Sex bloggers Alvin Tan and Vivian Lee, who posted an insensitive Ramadan greeting on their Facebook have been charged and sent to prison without bail.
KUALA LUMPUR: Sex bloggers Alvin Tan and Vivian Lee who posted an insensitive Ramadan greeting on their Facebook have been charged with publishing indecent photographs, promoting enmity among the races and for sedition at the Jalan Duta Sessions Court today.
No bail was granted and Tan was sent to the Sungai Buloh Prision while Lee was taken to the Kajang Prison.
The couple were charged under:
a) Section 5 of the Film Censorship Act 2002 for publishing indecent photographs online between July 6 and 7. If found guilty they can be fined not less than RM10,000 or not more than RM50,000 and or imprisoned for not exceeding five years;
b) 298A Penal Code for promoting enmity between different groups of religion or race and doing acts prejudicial to maintaining harmony by publishing an offensive Ramadan greeting which carries a minimum jail term of two years or a maximum of five years; and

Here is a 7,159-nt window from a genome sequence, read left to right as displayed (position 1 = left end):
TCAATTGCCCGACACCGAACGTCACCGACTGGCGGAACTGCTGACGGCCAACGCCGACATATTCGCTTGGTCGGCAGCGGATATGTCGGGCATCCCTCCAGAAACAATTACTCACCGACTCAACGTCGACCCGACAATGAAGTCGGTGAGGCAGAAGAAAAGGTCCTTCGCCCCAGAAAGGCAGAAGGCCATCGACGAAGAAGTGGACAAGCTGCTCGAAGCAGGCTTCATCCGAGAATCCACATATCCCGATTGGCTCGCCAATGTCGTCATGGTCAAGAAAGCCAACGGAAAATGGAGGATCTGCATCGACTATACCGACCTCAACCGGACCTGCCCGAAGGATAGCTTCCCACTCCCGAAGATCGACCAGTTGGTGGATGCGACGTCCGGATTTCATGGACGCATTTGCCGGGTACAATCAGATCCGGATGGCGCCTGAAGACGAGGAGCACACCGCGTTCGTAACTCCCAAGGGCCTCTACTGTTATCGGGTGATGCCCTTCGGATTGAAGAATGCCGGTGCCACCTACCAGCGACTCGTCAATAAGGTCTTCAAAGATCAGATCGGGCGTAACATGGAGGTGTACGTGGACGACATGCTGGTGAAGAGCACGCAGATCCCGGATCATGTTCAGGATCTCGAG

c) Section 4(1) (c) of the 1948 Sedition Act for posting seditious material through the offensive greeting which carries fine maximum fine of RM5,000.
Tan, 25, and his girlfriend Lee, 24, enraged the Malaysian society when they posted a Ramadan greeting image of them eating ‘bak kut teh’ (herbal pork soup).
The couple famously known as Alvivi have apologised for their action.
On Monday, the couple was grilled for nine hours by the Malaysian Communication and Multimedia Commission.
Deputy public prosecutors Noorin Badarudin, Ishak Md Yusof and Nadia Ishak appeared for the prosecution and Choong Joo Tian, Wong Kim Ter and Adila Kamarulzaman for the defence team.
During the hearing Noorin and Ishak called for the hearing to be heard together as provided for under Section 170 of the Penal Code.
They argued that the duo should not be granted bail since the offences under the Penal Code was non-bailable. In addition, they pointed that the couple have tendencies to post materials that is disruptive to the society. Choong argued that Tan was unemployed.
Tan, when asked by the court, said he had no access to the Internet because the Malaysian Communication and Multimedia Commission confiscated his computer and Internet facility.
Session Court judge Murtazadi Amran agreed with the prosecution’s argument and ruled that the couple should be kept in detention. The case will be mentioned next on Aug 23.
Last year, the couple courted controversy when they posted their sexual acts and naked photos on a website while being in Singapore.